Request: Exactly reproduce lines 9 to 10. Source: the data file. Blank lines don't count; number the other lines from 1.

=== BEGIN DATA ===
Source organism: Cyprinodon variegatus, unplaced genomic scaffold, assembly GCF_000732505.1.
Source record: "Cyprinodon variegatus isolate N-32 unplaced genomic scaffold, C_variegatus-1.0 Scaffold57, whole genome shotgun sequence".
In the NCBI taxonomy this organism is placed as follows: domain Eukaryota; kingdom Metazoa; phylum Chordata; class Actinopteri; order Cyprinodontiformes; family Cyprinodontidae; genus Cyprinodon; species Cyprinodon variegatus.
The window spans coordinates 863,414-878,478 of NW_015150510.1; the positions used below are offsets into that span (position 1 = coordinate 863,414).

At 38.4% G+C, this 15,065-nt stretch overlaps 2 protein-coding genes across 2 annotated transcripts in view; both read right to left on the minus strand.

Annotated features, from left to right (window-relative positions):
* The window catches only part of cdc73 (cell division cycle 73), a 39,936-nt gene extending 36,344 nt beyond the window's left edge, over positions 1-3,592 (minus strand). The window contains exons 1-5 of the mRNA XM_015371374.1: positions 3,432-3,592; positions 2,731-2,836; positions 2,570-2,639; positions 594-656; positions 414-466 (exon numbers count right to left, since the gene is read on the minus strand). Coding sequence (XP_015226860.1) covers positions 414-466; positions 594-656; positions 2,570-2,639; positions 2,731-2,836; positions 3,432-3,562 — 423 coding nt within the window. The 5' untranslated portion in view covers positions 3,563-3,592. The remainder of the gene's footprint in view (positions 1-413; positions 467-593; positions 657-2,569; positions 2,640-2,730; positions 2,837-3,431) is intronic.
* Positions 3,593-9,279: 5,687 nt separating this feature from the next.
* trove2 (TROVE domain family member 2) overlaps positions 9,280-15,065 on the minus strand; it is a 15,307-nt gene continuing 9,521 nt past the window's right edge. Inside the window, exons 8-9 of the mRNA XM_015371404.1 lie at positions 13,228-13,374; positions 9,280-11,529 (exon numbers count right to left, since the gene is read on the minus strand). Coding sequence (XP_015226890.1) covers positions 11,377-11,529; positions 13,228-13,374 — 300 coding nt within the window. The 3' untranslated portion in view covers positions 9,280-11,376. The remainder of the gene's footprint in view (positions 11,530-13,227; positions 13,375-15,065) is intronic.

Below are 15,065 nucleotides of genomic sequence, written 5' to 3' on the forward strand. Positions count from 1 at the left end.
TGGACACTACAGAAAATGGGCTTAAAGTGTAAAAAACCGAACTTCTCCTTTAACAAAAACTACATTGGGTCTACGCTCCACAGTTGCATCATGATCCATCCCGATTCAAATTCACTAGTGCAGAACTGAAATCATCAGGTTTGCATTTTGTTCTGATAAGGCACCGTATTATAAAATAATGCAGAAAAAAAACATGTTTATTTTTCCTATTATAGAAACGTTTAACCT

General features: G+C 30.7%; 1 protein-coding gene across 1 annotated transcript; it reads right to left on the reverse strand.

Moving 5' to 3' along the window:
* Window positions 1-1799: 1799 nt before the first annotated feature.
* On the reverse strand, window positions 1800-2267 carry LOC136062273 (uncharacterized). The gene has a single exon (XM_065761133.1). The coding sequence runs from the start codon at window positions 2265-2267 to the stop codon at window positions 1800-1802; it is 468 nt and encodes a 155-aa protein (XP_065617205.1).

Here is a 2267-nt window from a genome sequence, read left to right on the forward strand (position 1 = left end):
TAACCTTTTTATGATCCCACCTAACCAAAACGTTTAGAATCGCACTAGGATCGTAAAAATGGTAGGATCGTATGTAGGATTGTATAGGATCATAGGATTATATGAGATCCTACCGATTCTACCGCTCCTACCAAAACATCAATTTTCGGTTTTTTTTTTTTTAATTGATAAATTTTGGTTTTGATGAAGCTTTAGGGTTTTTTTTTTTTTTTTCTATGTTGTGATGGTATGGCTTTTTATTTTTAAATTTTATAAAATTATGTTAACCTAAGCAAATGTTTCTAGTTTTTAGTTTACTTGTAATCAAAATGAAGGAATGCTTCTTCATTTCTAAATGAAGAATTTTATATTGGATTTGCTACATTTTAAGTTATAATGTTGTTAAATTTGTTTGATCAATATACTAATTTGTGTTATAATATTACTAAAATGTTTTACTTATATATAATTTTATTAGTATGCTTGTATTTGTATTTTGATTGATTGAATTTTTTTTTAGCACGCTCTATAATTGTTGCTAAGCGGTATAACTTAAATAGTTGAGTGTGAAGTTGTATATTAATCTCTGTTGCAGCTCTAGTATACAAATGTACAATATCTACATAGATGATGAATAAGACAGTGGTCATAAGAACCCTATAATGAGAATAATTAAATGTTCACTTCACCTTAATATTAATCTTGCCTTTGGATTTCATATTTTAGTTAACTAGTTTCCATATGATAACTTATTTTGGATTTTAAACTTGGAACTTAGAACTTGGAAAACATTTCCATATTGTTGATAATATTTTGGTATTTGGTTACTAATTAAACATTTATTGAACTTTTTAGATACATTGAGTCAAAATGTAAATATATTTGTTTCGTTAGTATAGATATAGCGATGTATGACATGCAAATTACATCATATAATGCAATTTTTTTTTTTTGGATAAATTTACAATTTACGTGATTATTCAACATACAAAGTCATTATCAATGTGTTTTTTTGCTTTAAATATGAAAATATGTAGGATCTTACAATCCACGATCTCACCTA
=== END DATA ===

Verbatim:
* trove2 (TROVE domain family member 2) overlaps positions 9,280-15,065 on the minus strand; it is a 15,307-nt gene continuing 9,521 nt past the window's right edge. Inside the window, exons 8-9 of the mRNA XM_015371404.1 lie at positions 13,228-13,374; positions 9,280-11,529 (exon numbers count right to left, since the gene is read on the minus strand). Coding sequence (XP_015226890.1) covers positions 11,377-11,529; positions 13,228-13,374 — 300 coding nt within the window. The 3' untranslated portion in view covers positions 9,280-11,376. The remainder of the gene's footprint in view (positions 11,530-13,227; positions 13,375-15,065) is intronic.

Below are 15,065 nucleotides of genomic sequence, written 5' to 3' on the forward strand. Positions count from 1 at the left end.